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Backless dress

From Wikipedia, the free encyclopedia

Backless dress, 2012
Backless dress, 2012

A backless dress is a style of women’s clothing designed to expose the wearer's back. The back may be either partially exposed with a low cut or fully exposed with the use of strings. A backless dress is most commonly worn on formal occasions or as evening wear or as wedding dresses and can be of any length, from a miniskirt-length to floor-length. Other backless styles include backless swimsuits and tops, such as a haltertop.

Evolution

Early backless dress worn by Clara Bow, mid-1920s
Early backless dress worn by Clara Bow, mid-1920s

Backless dresses first appeared in the 1920s.[1] In the 1930s, the style became associated with the sun tanning fashions of the time, and the backless dress was a way of showing off a tan, usually without tan lines. The wearer usually had to be slim to be able to pull off the effect.[2] In December 1937, the actress Micheline Patton was controversially filmed from behind while wearing a backless dress in the final episode of the early BBC fashion documentary Clothes-Line.[3] The illusion of nudity led to outraged viewers writing in to complain, and Pearl Binder, who co-presented the show, quipped, "Grandmamma looks back but Micheline has no back to be seen."[3]

Styles

A Latin dancer in a dress with low-cut back
A Latin dancer in a dress with low-cut back

A backless dress can be held up in a number of ways. The most common is by a single piece of cloth or strap which passes behind the wearer's neck, halterneck-style.[4] The neck strap can itself be covered by the wearer's hair, leaving the impression from behind that nothing is holding the dress up. Alternatively, the dress may be held up by short sleeves or by a single or two spaghetti straps, which hold the dress up at the shoulders. A stick-on dress or nude netting are other ways that a dress can be held up.[5]

Backless choli
Backless choli

Choli

The backless style is also found in the choli, the blouse worn by Indian women along with saris and ghagras.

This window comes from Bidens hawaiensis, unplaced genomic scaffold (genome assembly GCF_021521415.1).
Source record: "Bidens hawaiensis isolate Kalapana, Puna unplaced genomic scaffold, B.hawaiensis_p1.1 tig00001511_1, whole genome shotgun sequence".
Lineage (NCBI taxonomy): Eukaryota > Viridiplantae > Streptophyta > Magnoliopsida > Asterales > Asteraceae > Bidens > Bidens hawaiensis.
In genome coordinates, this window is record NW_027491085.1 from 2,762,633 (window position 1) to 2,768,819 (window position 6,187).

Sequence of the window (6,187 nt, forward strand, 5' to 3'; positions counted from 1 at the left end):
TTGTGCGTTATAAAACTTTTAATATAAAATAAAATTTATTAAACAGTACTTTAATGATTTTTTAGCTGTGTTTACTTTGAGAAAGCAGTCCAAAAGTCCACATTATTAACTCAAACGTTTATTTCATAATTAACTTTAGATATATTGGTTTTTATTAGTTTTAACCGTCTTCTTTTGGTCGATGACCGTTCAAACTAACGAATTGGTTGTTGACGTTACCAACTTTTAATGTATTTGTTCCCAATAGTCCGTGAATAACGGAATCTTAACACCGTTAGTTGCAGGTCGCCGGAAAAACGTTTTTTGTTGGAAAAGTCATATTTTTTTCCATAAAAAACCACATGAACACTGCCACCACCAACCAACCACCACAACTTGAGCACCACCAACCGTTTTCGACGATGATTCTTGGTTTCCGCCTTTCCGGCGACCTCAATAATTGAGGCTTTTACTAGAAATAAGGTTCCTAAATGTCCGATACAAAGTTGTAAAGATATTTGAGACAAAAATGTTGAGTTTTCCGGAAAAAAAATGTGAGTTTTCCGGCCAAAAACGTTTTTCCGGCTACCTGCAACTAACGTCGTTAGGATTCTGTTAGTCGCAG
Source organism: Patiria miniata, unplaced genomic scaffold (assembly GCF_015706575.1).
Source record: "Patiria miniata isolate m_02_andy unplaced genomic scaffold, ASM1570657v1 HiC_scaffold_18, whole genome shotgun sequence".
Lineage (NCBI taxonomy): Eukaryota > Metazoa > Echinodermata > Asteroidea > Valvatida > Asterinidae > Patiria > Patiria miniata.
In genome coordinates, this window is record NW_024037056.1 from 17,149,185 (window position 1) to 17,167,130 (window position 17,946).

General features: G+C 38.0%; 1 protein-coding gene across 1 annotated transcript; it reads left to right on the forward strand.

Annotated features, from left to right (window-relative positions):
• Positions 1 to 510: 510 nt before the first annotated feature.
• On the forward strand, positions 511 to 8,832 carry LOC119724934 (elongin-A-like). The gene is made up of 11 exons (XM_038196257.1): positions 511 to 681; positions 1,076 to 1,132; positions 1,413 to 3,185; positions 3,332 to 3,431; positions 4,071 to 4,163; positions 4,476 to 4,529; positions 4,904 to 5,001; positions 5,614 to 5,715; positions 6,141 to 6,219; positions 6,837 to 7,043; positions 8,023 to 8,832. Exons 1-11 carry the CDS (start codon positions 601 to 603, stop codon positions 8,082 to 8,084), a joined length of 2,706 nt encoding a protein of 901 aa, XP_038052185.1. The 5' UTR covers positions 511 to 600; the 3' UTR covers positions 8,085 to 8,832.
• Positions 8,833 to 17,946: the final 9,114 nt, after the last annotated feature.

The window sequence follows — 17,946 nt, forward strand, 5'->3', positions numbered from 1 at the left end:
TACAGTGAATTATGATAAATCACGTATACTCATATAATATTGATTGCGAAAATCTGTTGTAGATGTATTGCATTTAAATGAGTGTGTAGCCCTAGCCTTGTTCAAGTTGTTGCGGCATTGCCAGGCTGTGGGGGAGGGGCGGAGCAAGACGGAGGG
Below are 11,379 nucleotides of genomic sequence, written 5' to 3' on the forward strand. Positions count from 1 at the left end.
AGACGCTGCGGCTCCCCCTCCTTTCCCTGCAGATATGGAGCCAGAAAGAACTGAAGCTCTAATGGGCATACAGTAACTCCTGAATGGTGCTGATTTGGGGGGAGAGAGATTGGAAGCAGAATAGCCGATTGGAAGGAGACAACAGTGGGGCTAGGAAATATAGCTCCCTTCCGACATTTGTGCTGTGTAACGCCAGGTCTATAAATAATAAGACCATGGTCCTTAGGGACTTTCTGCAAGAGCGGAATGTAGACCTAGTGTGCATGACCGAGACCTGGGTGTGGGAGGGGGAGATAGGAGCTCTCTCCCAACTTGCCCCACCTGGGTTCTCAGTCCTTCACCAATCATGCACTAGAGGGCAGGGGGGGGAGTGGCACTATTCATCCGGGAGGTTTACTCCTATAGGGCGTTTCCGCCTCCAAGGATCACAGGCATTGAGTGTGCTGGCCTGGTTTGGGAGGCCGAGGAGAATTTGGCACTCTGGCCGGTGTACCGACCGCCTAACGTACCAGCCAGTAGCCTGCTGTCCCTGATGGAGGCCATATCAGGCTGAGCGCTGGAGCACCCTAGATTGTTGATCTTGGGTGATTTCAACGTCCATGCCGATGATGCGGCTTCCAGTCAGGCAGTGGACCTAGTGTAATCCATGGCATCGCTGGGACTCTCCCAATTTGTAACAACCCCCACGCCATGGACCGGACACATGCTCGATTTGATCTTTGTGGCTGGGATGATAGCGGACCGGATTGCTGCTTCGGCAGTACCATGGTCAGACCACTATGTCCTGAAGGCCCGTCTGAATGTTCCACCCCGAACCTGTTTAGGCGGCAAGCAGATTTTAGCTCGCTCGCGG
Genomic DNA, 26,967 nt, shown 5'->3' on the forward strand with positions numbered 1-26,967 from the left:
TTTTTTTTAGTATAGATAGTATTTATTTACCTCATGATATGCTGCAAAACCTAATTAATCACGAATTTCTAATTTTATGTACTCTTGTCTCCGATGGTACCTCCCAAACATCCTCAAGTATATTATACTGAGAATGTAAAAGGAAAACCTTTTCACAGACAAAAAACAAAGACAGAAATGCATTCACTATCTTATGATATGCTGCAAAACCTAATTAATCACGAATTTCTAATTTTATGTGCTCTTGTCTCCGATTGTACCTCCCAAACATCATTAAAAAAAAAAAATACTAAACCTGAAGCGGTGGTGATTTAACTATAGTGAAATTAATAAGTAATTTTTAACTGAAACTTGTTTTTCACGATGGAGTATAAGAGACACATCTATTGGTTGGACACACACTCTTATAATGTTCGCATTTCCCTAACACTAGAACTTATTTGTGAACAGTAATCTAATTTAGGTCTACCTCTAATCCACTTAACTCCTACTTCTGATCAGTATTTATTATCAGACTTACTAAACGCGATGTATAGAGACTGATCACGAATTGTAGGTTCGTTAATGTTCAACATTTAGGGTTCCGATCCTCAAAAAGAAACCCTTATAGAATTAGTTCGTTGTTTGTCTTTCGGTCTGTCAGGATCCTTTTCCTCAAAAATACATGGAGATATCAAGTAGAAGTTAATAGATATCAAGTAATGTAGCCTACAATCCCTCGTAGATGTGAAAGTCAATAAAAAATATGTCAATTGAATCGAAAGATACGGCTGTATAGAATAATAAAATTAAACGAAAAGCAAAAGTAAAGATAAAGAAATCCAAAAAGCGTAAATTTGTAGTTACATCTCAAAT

The back is either "partially exposed" with a low cut or "fully exposed" by use of strings.[6] The backless styles were created mainly due to the influence of Western fashion.[7] It was made popular by Madhuri Dixit when she wore it and appeared in the Dhak Dhak song.[8] "The drape and the blouse make the saree a sexy ensemble, and my blouses are always low back because I love the peep of the skin against so much fabric." — Indian actress Vidya Balan[9]

Breast support

Breast support may be an issue for many women when wearing a backless dress, but nevertheless most women choosing this style of top prefer to go braless. Bra designs are available that offer breast support with backless dresses. Some bra designs use convertible styles, adhesive bras, underwire and strapless bras.

See also

References

  1. ^ "History". Archived from the original on 24 June 2011. Retrieved 22 May 2011.
  2. ^ "1930s Fashion History". Archived from the original on 13 April 2011. Retrieved 22 May 2011.
  3. ^ a b Taylor, Lou, Establishing Dress History, chapter 2 (Manchester 2002) ISBN 0-7190-6639-5
  4. ^ Starpulse.com: AnnaLynne McCord wearing a backless dress
  5. ^ Olivia Wilde used nude netting dress at the Emmy Awards: Front view and back view Archived 26 March 2012 at the Wayback Machine
  6. ^ Dhanwanti Keshavrao (8 October 2005). "Dressed for dandiya". The Tribune. Retrieved 12 April 2012.
  7. ^ "Choli check". The Times of India. 21 July 2010. Retrieved 21 March 2012. - Sandhya Iyer (4 November 2002). "Fusion saris". The Times of India. Retrieved 21 March 2012.
  8. ^ "Choli ke peeche kya hai!". The Times of India. 15 June 2010. Retrieved 21 March 2012.
  9. ^ Nimisha Tiwari (19 June 2011). "The choli lowdown!". The Times of India. Retrieved 21 March 2012.
This page was last edited on 25 June 2020, at 12:16
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